United Auto Workers President Bob King says he'd like Volkswagen to voluntarily recognize the union as the best choice to represent workers at VW's Chattanooga plant and bypass "a divisive vote."
But, the National Right to Work Legal Foundation and an anti-UAW website representing some workers are calling for a secret ballot election for employees.
Meanwhile, U.S. Sen. Bob Corker, R-Tenn., said Friday in Knoxville that VW's response to the UAW's organizing effort in Chattanooga "is totally different" from what company leaders said they would do when they were negotiating to come to Chattanooga five years ago.
All the comments come after the UAW said earlier this week that it has a majority of signed cards from workers at the factory authorizing the UAW to represent them.
King told Reuters that having the automaker recognize the union would eliminate the need for a more formal and divisive vote.
He said that would allow the union and VW to represent the workers using an "innovative model" that would be a milestone in the union's long-running effort to organize foreign-owned auto plants.
King referred to outside nonunion groups that would likely pit workers against each other, saying "I don't think that's in Volkswagen's best interests. I don't think that's in the best interests of Tennessee.
"If they want to ... recognize us based on majority, I think that is the quickest, most effective way," he added, noting that the UAW has taken a similar approach with hundreds of other companies in the United States.
King declined to give a timeline on how long the process will take.
King said the union has received cards signed by a majority of the plant's 2,500 workers saying they want UAW representation. He declined to give the exact percentage, saying the number was still rising.
However, Mark Mix, the president of the foundation said the UAW is pressuring VW, and that card check is "an unreliable and abuse-prone process."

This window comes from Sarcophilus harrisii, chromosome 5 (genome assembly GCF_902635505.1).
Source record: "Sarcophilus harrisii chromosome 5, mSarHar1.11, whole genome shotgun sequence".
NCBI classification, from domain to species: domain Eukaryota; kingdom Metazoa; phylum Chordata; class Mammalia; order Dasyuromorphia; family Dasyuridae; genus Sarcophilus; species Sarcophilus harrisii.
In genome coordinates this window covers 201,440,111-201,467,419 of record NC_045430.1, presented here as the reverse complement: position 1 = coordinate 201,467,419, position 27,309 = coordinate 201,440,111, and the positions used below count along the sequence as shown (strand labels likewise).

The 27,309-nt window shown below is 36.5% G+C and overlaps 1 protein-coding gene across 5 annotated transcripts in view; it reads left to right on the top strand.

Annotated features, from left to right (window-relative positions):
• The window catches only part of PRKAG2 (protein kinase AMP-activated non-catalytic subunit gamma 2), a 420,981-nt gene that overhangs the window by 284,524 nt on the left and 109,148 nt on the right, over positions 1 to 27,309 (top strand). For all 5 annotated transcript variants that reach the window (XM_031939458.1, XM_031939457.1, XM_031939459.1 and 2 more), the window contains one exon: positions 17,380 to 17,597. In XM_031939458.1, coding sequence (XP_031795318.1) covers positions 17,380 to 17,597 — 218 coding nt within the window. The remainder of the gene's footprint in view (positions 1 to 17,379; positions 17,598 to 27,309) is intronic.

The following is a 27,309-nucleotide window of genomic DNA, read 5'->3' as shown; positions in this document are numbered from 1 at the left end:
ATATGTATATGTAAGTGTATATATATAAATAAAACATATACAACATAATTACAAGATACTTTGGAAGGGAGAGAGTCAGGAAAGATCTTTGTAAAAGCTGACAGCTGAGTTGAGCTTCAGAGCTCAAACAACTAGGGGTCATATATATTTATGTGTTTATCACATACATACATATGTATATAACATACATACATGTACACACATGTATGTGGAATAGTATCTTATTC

According to the foundation, it has received a number of calls from workers at the plant who were told by UAW union organizers that a signature on the card was to call for a secret ballot unionization election.
The foundation also frowned on an election process in which VW and the UAW would bring in an arbitrator to run the election that shifts it out of a National Labor Relations Board vote process.
Corker, who worked with former Tennessee Gov. Phil Bredesen in 2008 to woo VW to build its $1 billion auto assembly plant in Chattanooga, said VW leaders at the time said they were not planning to have UAW representation for plant workers.
"They told us on the front end that they had zero interest in having the UAW be a part of their plant," Corker told the Times Free Press. "What was important to me is that I knew the damage that the UAW would have on our community.
Corker insisted that he is not anti-union, noting that he was once a union member as a young construction worker and he won the endorsement of Chattanooga building unions when he ran for mayor.
Also Friday, an anti-union website, No2UAW, posted 11 reasons why it wants a secret ballot, including saying workers were told "No works Council, No VW expansion."
The plant is competing with VW's Mexico facility to build a potential new sport utility vehicle.